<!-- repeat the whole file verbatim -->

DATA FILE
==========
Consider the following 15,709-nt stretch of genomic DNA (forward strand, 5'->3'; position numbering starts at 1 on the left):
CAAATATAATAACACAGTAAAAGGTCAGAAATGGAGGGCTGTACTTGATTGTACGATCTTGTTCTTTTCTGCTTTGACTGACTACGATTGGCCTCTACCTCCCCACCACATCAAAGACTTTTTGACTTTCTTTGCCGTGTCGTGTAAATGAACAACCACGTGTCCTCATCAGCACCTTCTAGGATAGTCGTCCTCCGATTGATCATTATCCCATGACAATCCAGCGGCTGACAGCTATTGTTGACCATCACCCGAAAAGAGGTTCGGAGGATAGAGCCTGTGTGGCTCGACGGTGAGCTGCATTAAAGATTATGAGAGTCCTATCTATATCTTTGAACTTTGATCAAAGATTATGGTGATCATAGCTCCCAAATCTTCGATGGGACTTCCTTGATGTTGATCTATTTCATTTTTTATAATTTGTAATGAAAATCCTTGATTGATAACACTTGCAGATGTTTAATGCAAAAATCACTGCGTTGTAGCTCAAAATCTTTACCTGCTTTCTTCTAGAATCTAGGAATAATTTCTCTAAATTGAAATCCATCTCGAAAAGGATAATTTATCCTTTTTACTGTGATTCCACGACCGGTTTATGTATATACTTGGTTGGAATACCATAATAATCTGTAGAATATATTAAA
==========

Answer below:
Consider the following 15,709-nt stretch of genomic DNA (forward strand, 5'->3'; position numbering starts at 1 on the left):
CAAATATAATAACACAGTAAAAGGTCAGAAATGGAGGGCTGTACTTGATTGTACGATCTTGTTCTTTTCTGCTTTGACTGACTACGATTGGCCTCTACCTCCCCACCACATCAAAGACTTTTTGACTTTCTTTGCCGTGTCGTGTAAATGAACAACCACGTGTCCTCATCAGCACCTTCTAGGATAGTCGTCCTCCGATTGATCATTATCCCATGACAATCCAGCGGCTGACAGCTATTGTTGACCATCACCCGAAAAGAGGTTCGGAGGATAGAGCCTGTGTGGCTCGACGGTGAGCTGCATTAAAGATTATGAGAGTCCTATCTATATCTTTGAACTTTGATCAAAGATTATGGTGATCATAGCTCCCAAATCTTCGATGGGACTTCCTTGATGTTGATCTATTTCATTTTTTATAATTTGTAATGAAAATCCTTGATTGATAACACTTGCAGATGTTTAATGCAAAAATCACTGCGTTGTAGCTCAAAATCTTTACCTGCTTTCTTCTAGAATCTAGGAATAATTTCTCTAAATTGAAATCCATCTCGAAAAGGATAATTTATCCTTTTTACTGTGATTCCACGACCGGTTTATGTATATACTTGGTTGGAATACCATAATAATCTGTAGAATATATTAAA